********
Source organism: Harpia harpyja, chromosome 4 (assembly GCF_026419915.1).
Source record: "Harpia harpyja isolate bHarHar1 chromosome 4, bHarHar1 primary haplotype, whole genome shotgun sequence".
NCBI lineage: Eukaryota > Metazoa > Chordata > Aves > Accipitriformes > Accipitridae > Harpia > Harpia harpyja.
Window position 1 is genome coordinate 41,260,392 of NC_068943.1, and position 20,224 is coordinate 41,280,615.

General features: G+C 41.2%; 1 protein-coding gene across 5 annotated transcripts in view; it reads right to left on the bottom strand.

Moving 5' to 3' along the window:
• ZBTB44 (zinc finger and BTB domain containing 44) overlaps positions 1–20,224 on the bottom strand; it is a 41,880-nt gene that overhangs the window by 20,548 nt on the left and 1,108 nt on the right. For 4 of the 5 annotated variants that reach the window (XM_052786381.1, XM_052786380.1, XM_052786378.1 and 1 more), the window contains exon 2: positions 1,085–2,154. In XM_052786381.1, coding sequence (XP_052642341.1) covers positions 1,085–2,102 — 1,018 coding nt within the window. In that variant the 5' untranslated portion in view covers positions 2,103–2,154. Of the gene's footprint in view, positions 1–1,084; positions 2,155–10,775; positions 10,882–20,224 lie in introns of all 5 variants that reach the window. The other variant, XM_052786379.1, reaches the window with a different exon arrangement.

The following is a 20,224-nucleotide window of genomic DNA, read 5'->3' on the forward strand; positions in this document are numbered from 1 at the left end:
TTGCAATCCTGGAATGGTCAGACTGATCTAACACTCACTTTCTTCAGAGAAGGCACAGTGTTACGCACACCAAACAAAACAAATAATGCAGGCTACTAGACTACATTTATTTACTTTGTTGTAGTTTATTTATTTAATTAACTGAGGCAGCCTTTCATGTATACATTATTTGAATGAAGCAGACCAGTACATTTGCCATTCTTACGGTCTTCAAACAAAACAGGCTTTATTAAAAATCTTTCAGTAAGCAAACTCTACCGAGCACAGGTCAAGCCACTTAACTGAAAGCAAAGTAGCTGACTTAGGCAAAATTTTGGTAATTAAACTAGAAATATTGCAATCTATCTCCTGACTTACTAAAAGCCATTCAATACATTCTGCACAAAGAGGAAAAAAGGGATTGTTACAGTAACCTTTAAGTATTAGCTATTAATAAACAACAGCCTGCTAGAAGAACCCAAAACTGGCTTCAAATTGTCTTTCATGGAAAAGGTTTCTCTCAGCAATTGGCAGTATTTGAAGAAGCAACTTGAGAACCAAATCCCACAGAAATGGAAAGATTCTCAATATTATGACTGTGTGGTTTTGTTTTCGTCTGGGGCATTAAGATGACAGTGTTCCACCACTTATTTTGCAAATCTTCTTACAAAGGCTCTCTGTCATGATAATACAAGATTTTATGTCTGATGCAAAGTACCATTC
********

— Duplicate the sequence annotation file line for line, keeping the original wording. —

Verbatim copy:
Source organism: Harpia harpyja, chromosome 4 (assembly GCF_026419915.1).
Source record: "Harpia harpyja isolate bHarHar1 chromosome 4, bHarHar1 primary haplotype, whole genome shotgun sequence".
NCBI lineage: Eukaryota > Metazoa > Chordata > Aves > Accipitriformes > Accipitridae > Harpia > Harpia harpyja.
Window position 1 is genome coordinate 41,260,392 of NC_068943.1, and position 20,224 is coordinate 41,280,615.

General features: G+C 41.2%; 1 protein-coding gene across 5 annotated transcripts in view; it reads right to left on the bottom strand.

Moving 5' to 3' along the window:
• ZBTB44 (zinc finger and BTB domain containing 44) overlaps positions 1–20,224 on the bottom strand; it is a 41,880-nt gene that overhangs the window by 20,548 nt on the left and 1,108 nt on the right. For 4 of the 5 annotated variants that reach the window (XM_052786381.1, XM_052786380.1, XM_052786378.1 and 1 more), the window contains exon 2: positions 1,085–2,154. In XM_052786381.1, coding sequence (XP_052642341.1) covers positions 1,085–2,102 — 1,018 coding nt within the window. In that variant the 5' untranslated portion in view covers positions 2,103–2,154. Of the gene's footprint in view, positions 1–1,084; positions 2,155–10,775; positions 10,882–20,224 lie in introns of all 5 variants that reach the window. The other variant, XM_052786379.1, reaches the window with a different exon arrangement.

The following is a 20,224-nucleotide window of genomic DNA, read 5'->3' on the forward strand; positions in this document are numbered from 1 at the left end:
TTGCAATCCTGGAATGGTCAGACTGATCTAACACTCACTTTCTTCAGAGAAGGCACAGTGTTACGCACACCAAACAAAACAAATAATGCAGGCTACTAGACTACATTTATTTACTTTGTTGTAGTTTATTTATTTAATTAACTGAGGCAGCCTTTCATGTATACATTATTTGAATGAAGCAGACCAGTACATTTGCCATTCTTACGGTCTTCAAACAAAACAGGCTTTATTAAAAATCTTTCAGTAAGCAAACTCTACCGAGCACAGGTCAAGCCACTTAACTGAAAGCAAAGTAGCTGACTTAGGCAAAATTTTGGTAATTAAACTAGAAATATTGCAATCTATCTCCTGACTTACTAAAAGCCATTCAATACATTCTGCACAAAGAGGAAAAAAGGGATTGTTACAGTAACCTTTAAGTATTAGCTATTAATAAACAACAGCCTGCTAGAAGAACCCAAAACTGGCTTCAAATTGTCTTTCATGGAAAAGGTTTCTCTCAGCAATTGGCAGTATTTGAAGAAGCAACTTGAGAACCAAATCCCACAGAAATGGAAAGATTCTCAATATTATGACTGTGTGGTTTTGTTTTCGTCTGGGGCATTAAGATGACAGTGTTCCACCACTTATTTTGCAAATCTTCTTACAAAGGCTCTCTGTCATGATAATACAAGATTTTATGTCTGATGCAAAGTACCATTC